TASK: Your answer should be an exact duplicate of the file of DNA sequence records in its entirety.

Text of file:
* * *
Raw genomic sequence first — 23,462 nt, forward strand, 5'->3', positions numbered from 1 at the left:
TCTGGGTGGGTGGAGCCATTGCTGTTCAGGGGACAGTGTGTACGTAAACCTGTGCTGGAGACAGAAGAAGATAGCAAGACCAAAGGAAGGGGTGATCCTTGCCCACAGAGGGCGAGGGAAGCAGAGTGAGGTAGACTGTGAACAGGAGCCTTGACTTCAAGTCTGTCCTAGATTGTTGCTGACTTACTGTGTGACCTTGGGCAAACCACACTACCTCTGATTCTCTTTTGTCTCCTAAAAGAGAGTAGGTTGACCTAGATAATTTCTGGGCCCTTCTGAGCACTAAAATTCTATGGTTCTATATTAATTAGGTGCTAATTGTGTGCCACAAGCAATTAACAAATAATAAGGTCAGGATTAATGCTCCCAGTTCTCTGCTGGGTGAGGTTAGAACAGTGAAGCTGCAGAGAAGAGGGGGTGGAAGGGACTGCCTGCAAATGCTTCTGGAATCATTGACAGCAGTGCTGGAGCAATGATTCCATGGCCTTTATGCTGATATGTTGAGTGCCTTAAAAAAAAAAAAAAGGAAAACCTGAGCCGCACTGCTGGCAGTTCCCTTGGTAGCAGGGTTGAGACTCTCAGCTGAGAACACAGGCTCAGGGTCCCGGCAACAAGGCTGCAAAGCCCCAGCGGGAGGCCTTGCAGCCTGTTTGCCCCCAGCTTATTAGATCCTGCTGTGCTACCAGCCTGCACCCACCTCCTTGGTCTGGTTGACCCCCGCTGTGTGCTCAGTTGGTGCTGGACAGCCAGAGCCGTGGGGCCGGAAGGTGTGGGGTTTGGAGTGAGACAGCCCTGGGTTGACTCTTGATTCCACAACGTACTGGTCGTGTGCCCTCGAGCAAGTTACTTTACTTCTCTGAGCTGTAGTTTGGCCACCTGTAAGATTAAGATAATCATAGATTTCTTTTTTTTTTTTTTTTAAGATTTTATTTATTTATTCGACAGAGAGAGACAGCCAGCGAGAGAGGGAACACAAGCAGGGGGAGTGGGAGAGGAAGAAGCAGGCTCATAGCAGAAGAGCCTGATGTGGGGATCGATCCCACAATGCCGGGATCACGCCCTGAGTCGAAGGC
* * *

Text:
Raw genomic sequence first — 23,462 nt, forward strand, 5'->3', positions numbered from 1 at the left:
TCTGGGTGGGTGGAGCCATTGCTGTTCAGGGGACAGTGTGTACGTAAACCTGTGCTGGAGACAGAAGAAGATAGCAAGACCAAAGGAAGGGGTGATCCTTGCCCACAGAGGGCGAGGGAAGCAGAGTGAGGTAGACTGTGAACAGGAGCCTTGACTTCAAGTCTGTCCTAGATTGTTGCTGACTTACTGTGTGACCTTGGGCAAACCACACTACCTCTGATTCTCTTTTGTCTCCTAAAAGAGAGTAGGTTGACCTAGATAATTTCTGGGCCCTTCTGAGCACTAAAATTCTATGGTTCTATATTAATTAGGTGCTAATTGTGTGCCACAAGCAATTAACAAATAATAAGGTCAGGATTAATGCTCCCAGTTCTCTGCTGGGTGAGGTTAGAACAGTGAAGCTGCAGAGAAGAGGGGGTGGAAGGGACTGCCTGCAAATGCTTCTGGAATCATTGACAGCAGTGCTGGAGCAATGATTCCATGGCCTTTATGCTGATATGTTGAGTGCCTTAAAAAAAAAAAAAAGGAAAACCTGAGCCGCACTGCTGGCAGTTCCCTTGGTAGCAGGGTTGAGACTCTCAGCTGAGAACACAGGCTCAGGGTCCCGGCAACAAGGCTGCAAAGCCCCAGCGGGAGGCCTTGCAGCCTGTTTGCCCCCAGCTTATTAGATCCTGCTGTGCTACCAGCCTGCACCCACCTCCTTGGTCTGGTTGACCCCCGCTGTGTGCTCAGTTGGTGCTGGACAGCCAGAGCCGTGGGGCCGGAAGGTGTGGGGTTTGGAGTGAGACAGCCCTGGGTTGACTCTTGATTCCACAACGTACTGGTCGTGTGCCCTCGAGCAAGTTACTTTACTTCTCTGAGCTGTAGTTTGGCCACCTGTAAGATTAAGATAATCATAGATTTCTTTTTTTTTTTTTTTTAAGATTTTATTTATTTATTCGACAGAGAGAGACAGCCAGCGAGAGAGGGAACACAAGCAGGGGGAGTGGGAGAGGAAGAAGCAGGCTCATAGCAGAAGAGCCTGATGTGGGGATCGATCCCACAATGCCGGGATCACGCCCTGAGTCGAAGGC